a b c d

where a 5 0, b 5 21, c 5 1 and d 5 0, along with a rule of multiplication

a b c d

x ax 1 by 5 y cx 1 dy

and carrying out the operation

0 1

21 0

2 23 5 3 2

1.3 Matrices and determinants

Here, we have a formal mathematical definition of a matrix: Definition 1.3.3 A real-valued m 3 n matrix A is an m n-tuple of elements aij, i 5 1, 2,. . ., m, j 5 1, 2,. . ., n (m, n A ℕ) arranged in a rectangular array consisting of m rows and n columns. The numbers in the array, aij are called the entries in the matrix. The set of all real-valued m 3 n matrices is denoted by ℝ m x n or ℝ m n.

Example 1.3.3: Matrices of different sizes 3 3 2 6 7 65 4 5 24 1

2

2

5 2 4

332

6 6 1 6 4

134

3

0 pﬃﬃﬃ e 7 20:5 4 0 24 434

π 1 0 2 2

3

47 7 7 65 5

2

3 22 6 7 4 0 5 4 331

Evidently, just as a vector is a one-dimensional array of numbers, a matrix is defined as a two-dimensional array of numbers. In other words, a vector is an array of scalars, while a matrix is an array of vectors. A 1 3 n matrix, with only one row, is equivalent to a row-vector as shown earlier—hence it is also called a row matrix. Similarly, an m 3 1 matrix, with just one column, is called either a column-vector or a column matrix. Square matrices. A, as in Definition 1.3.3, will be a square matrix if m 5 n and called a square matrix of order m (or n). This type of matrices is of particular importance in matrix applications and analysis. A fourth-order square matrix is shown in the above example. A square matrix is called a diagonal matrix if all the entries off the main diagonal are zero. An n 3 n diagonal matrix can be written as 2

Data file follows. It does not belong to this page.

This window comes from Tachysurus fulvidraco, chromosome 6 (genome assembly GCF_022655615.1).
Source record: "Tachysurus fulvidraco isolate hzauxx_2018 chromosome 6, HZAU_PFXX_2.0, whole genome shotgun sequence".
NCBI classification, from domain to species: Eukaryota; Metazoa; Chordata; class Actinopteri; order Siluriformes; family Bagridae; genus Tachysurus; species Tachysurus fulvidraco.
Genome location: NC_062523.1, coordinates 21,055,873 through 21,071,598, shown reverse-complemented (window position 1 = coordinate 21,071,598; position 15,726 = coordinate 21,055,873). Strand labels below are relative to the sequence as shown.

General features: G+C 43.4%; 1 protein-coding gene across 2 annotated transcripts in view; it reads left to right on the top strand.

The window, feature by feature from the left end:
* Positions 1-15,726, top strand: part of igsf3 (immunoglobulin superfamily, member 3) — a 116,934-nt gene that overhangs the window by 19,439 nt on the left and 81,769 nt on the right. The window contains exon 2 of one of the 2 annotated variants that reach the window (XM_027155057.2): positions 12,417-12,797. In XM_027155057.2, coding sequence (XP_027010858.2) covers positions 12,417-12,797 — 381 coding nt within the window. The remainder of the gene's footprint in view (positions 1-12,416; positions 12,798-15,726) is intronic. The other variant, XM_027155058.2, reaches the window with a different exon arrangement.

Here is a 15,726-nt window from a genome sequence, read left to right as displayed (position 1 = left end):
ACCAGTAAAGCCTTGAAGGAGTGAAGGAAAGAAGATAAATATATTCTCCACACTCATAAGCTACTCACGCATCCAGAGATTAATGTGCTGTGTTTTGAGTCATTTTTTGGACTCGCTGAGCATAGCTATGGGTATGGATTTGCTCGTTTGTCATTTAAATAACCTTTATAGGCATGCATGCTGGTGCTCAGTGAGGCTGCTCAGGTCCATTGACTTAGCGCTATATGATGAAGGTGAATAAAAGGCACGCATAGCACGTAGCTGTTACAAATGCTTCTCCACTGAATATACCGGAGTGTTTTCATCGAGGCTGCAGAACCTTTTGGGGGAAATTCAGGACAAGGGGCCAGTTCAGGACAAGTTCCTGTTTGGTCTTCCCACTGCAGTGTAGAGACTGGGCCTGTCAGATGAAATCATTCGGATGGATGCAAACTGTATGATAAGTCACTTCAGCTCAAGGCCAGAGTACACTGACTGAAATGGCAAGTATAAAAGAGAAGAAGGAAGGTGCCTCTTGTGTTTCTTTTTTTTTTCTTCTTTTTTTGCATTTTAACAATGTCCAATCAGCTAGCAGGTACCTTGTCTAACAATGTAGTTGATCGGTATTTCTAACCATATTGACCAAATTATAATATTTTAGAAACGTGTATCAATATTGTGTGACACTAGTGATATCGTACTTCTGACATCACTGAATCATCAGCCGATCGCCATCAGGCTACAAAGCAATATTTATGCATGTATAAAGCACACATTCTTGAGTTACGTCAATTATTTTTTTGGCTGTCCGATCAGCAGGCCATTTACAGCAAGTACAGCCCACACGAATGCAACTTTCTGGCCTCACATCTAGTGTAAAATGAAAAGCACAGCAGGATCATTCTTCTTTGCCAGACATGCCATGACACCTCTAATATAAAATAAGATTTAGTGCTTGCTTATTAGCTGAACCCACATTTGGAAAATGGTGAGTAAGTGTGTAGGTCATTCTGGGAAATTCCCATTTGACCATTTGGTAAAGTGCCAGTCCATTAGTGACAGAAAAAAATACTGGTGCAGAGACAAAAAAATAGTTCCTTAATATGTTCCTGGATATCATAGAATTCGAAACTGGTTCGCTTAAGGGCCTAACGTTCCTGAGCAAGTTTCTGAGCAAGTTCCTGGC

d1 6 0 D56 4 ^ 0

3 ? 0 ? 0 7 7 & ^ 5 ? dn

0 d2 ^ 0

(1.52)

A square matrix in which all the entries above the main diagonal are zero is called a lower triangular matrix and a square matrix wherein all the entries below the main diagonal are zero is called an upper triangular matrix. Either is a triangular matrix. The following are representations of a lower triangular and an upper triangular matrix. 2

a11

0

?

0

6a 0 6 21 a22 ? 6 4 ^ ^ & ^ an1 an2 ? ann lower triangular

3 2 7 7 7 5

a11

6 0 6 6 4 ^ 0

a12

?

a1n

a22 ? a2n ^ & ^ 0 ? ann upper triangular

3 7 7 7 5

21

22

CHAPTER 1 Mathematical preliminaries

It is worthwhile to look into the rules of operations on matrices for discussion on their applications in later chapters.

Equality. Two matrices A 5 aij and B 5 bij are defined to be equal if they have the same size and their corresponding entries are equal, that is, aij 5 bij

(1.53)

the equalities holding for all values of i and j. Addition and subtraction. The sum (or difference) of two matrices A A ℝm 3 n and B A ℝm 3 n is defined as the sum (or difference) of their corresponding entries, that is, 2

a11 A6B54 ^ am1

3 2 b11 a1n ^ 564 ^ ? amn bm1 ?

3 2 a11 6 b11 b1n ^ 554 ^ ? bmn am1 6 bm1 ?

3 a1n 6 b1n 5 ^ ? amn 6 bmn (1.54) ?